Come to the Farm on Friday, Nov. 12, to see a demonstration of our newly completed water-powered up-and-down saw at the Sanborn Mills Farm sawmill. Beginning at 10 a.m., our sawyer extraordinaire, Brian Clough, will be on hand until noon to demonstrate this pre-Industrial Revolution saw and will answer questions about the saw’s restoration. While we haven’t been able to confirm the fact definitely, the sawmill at the Farm is likely the only water-powered sawmill in the U.S. with both an operating up-and-down saw and a circular saw.

The present sawmill, constructed at the Farm in 1829, replaced an earlier sawmill at the same location that dated back to the 1770s. The “new” mill utilized scribe-rule mortise-and-tenon construction, and the frame incorporates hand-hewn as well as up-and-down sawn timbers. The original up-and-down saw was replaced in the 1870s with a more efficient water-driven circular saw.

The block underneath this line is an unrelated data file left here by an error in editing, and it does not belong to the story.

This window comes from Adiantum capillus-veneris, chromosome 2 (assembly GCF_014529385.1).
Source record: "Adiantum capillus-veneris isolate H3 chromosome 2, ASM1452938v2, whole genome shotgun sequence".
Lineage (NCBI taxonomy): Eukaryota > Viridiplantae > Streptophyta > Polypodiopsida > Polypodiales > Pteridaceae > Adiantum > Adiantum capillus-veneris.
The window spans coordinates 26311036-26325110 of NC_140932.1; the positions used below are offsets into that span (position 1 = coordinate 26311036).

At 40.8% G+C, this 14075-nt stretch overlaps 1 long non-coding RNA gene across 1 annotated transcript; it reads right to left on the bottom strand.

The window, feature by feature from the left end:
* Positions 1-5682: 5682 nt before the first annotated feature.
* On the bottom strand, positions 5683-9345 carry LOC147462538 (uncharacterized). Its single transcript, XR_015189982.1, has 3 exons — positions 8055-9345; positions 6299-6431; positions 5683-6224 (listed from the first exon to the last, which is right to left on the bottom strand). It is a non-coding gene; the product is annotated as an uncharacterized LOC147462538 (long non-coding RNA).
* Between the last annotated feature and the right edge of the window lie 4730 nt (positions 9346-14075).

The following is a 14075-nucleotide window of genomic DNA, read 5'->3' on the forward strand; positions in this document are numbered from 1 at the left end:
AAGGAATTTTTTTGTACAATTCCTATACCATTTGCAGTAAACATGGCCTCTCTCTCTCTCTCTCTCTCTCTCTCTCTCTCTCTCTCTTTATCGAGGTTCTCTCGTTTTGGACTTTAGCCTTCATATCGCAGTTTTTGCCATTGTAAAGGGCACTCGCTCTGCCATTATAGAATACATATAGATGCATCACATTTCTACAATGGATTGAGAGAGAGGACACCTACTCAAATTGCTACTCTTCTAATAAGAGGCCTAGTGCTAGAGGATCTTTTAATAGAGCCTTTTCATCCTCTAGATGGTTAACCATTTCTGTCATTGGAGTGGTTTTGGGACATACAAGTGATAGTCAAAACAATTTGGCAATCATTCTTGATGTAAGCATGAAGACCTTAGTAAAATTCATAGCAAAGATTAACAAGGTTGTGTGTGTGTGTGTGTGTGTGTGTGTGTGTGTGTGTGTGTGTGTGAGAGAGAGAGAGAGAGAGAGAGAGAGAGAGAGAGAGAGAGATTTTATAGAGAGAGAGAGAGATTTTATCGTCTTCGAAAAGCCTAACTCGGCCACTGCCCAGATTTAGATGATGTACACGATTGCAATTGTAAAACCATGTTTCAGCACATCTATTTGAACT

Restoring the up-and-down saw was a 10-year labor of love, and involved rescuing old, discarded parts and forging new parts that were missing. These saws, in common use in sawmills in 18th and early 19th century New England, profoundly changed lumber milling. No longer did logs need to be hand-hewn or hand-sawn into boards, which was a time-consuming and highly labor-intensive process. While not much faster than hand-sawing, the mechanical up-and-down revolutionized labor use in sawmills and was a key element in the extensive exports of lumber made by the American Colonies to England.